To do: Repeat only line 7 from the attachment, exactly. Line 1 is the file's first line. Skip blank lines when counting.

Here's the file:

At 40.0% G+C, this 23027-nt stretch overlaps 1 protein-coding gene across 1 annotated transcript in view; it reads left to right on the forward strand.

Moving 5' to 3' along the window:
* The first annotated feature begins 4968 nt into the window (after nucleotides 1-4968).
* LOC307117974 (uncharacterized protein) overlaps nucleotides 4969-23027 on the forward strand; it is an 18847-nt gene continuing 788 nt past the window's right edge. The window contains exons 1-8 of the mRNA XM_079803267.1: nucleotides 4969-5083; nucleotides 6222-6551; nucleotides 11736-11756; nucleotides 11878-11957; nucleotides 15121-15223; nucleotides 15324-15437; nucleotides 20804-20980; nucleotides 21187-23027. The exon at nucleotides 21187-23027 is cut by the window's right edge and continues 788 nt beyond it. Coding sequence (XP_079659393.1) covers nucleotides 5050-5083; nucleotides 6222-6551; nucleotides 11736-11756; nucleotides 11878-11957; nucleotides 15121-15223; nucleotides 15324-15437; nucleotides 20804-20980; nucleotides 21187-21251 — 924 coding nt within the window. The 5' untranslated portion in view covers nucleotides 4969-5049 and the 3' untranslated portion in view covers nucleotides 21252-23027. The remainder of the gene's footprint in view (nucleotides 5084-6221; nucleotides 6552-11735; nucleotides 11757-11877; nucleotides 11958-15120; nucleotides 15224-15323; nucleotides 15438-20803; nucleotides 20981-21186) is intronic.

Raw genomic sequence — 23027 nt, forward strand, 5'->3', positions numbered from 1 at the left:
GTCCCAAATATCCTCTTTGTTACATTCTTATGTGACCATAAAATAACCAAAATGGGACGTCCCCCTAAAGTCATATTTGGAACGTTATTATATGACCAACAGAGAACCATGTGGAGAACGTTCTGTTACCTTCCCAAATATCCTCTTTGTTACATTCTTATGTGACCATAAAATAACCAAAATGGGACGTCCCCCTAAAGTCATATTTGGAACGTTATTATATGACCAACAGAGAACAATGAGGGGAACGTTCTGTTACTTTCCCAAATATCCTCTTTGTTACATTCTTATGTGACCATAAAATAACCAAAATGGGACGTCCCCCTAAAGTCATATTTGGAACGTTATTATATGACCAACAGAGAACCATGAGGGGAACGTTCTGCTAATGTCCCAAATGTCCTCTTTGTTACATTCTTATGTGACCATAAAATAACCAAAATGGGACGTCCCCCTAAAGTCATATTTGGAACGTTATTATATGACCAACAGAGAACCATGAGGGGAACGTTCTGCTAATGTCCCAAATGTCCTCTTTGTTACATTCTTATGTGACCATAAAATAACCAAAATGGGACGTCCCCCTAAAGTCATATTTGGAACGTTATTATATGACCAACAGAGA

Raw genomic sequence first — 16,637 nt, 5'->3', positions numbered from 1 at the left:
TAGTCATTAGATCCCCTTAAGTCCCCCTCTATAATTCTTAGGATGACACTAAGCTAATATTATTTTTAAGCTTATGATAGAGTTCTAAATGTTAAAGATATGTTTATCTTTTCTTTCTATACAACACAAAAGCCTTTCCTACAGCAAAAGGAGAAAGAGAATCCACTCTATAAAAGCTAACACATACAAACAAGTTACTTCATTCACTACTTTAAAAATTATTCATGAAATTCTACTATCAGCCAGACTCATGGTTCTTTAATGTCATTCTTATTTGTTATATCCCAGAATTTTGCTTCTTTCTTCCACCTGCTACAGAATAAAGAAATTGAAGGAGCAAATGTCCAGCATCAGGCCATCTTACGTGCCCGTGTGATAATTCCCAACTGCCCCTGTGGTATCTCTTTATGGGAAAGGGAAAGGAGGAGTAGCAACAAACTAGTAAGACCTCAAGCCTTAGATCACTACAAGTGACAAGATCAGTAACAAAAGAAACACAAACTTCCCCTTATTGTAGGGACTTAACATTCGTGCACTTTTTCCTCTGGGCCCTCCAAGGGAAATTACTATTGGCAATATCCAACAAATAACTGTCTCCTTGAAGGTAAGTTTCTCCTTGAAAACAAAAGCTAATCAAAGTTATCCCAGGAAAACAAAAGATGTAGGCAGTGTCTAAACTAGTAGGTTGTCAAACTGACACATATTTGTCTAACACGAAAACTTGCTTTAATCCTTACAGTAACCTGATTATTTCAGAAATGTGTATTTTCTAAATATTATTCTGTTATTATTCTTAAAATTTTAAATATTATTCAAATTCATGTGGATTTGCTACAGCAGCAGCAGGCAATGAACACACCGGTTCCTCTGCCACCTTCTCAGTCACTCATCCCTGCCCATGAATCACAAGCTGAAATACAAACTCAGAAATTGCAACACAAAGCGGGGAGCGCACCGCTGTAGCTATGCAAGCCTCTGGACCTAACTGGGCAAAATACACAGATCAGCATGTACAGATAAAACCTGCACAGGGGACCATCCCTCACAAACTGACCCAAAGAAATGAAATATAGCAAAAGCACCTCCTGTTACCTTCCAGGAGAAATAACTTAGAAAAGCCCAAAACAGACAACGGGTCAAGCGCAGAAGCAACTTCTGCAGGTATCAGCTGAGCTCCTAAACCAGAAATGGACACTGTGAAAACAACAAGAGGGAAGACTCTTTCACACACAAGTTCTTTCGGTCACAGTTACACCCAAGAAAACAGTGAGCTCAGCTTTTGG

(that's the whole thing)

Raw genomic sequence first — 16,637 nt, 5'->3', positions numbered from 1 at the left: